Top financial services lobbyist departs for trade association
Francis Creighton, the top lobbyist at the Financial Services Roundtable, has been tapped to lead a trade association for consumer data companies.
The Consumer Data Industry Association represents companies that specialize in fraud protection and compiling credit reports, such as Experian and TransUnion. The association spends more than $1 million lobbying the federal government every year.
Creighton has led the lobbying efforts at the Financial Services Roundtable, which represents the largest financial institutions in the country, for the last three years.
Prior to that, he served as the chief of staff to Sen. Chris Murphy (D-Conn.) and worked as a lobbyist for the Mortgage Bankers Association.
While on Capitol Hill, he worked on legislation — eventually signed into law — that made it so people had access to their credit reports for free, known as the FACT Act.
“It showed how both sides can come together – industry and consumer groups – could come together and to make real change,” Creighton told The Hill in a telephone interview.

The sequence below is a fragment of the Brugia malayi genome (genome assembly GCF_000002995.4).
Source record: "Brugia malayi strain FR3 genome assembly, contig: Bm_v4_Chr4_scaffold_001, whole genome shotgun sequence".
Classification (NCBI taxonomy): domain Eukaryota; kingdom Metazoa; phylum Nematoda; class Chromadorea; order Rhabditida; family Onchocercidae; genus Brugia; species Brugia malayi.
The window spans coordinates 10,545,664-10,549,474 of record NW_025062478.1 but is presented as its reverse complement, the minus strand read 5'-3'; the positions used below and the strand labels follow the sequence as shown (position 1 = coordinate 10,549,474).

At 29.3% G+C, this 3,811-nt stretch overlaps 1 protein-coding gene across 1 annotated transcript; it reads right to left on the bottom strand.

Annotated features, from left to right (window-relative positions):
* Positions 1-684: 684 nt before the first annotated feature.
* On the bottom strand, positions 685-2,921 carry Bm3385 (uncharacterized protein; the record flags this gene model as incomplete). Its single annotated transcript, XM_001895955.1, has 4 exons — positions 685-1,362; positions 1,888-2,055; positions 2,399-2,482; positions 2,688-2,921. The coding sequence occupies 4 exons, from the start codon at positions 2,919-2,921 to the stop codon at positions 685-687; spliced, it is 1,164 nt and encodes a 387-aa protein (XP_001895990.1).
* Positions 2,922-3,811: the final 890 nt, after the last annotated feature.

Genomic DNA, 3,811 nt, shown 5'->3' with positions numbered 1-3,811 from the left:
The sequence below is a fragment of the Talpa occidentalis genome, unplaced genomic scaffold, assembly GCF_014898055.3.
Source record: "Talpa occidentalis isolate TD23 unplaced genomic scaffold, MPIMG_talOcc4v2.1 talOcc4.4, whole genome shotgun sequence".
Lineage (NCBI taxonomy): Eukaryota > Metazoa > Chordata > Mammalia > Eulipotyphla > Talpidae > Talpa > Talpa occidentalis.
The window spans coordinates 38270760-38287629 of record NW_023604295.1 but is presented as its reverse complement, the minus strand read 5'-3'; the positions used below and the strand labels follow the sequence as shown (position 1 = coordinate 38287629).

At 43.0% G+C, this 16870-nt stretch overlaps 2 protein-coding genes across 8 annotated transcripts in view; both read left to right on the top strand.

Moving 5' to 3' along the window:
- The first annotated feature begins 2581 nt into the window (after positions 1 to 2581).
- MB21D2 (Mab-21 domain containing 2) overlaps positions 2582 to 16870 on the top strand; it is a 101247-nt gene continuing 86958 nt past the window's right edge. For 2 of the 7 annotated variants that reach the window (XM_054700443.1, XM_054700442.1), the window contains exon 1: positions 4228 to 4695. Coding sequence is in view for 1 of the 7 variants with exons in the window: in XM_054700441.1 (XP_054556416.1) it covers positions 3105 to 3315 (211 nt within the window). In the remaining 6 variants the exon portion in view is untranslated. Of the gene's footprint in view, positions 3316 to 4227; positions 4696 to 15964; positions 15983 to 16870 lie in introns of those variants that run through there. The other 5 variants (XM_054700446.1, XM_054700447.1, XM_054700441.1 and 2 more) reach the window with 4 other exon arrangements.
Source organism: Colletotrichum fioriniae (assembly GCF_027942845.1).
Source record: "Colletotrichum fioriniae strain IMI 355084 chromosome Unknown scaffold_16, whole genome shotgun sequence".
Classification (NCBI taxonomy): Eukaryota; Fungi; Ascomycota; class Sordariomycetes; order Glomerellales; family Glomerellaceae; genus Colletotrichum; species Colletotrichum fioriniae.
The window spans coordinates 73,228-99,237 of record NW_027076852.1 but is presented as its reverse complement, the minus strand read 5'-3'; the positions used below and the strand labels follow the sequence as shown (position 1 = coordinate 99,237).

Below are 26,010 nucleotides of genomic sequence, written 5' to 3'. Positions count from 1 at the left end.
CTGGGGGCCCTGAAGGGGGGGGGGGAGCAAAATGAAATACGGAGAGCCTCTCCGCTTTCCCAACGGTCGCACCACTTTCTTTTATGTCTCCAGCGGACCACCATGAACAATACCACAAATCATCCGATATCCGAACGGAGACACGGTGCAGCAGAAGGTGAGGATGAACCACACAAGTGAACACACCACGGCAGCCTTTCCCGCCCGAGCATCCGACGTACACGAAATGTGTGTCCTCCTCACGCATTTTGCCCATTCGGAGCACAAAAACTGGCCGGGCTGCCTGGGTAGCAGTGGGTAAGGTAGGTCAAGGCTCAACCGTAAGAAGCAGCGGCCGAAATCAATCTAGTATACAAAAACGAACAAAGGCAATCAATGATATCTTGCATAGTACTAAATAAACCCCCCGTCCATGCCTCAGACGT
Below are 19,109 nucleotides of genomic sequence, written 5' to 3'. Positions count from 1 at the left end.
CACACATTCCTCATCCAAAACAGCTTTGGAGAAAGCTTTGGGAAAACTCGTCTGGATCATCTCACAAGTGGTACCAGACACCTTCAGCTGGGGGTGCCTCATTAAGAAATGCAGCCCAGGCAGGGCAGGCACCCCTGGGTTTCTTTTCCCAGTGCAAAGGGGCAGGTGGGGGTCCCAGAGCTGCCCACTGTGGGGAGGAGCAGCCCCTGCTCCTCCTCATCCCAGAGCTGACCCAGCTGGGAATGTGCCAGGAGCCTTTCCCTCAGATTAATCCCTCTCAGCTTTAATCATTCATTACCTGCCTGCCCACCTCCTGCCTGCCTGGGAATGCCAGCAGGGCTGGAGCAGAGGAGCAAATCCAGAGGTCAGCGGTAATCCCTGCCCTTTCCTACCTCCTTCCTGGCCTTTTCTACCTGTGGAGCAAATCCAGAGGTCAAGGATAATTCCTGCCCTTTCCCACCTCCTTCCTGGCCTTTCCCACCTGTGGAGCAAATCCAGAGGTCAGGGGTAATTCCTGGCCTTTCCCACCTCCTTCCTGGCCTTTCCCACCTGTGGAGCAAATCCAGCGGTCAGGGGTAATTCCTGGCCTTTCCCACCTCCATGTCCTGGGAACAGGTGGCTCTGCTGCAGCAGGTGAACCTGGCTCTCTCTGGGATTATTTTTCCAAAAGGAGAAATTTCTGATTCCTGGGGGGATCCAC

The industry got its wish to have federal preemption over state laws, but in return, had to ensure consumers could receive their credit scores at no charge.
“That’s how these things should work, you give a little here and get a little there,” Creighton said. “We’ve lost that in Congress and, in particular, in the financial services world.”
“Because of this industry, people have a better sense of their financial situation and, they’re better customers and they’re better consumers because of it,” he added.
Creighton will be leaving the Financial Services Roundtable at the end of this month, and takes up his new post as chief executive on May 15.
“His experience and leadership skills will be a welcome addition to our team, and we look forward to working with him,” said Rick Trainor, the CEO of LexisNexis Business Services and the chairman of the board for the Consumer Data Industry Association.
Creighton said he would be immediately meeting with member companies to get a sense of their priorities and where they want the association to go.
On the top of the docket, the companies are particularly interested in the future of the Consumer Financial Protection Bureau, which is facing court challenges about the constitutionality of its structure.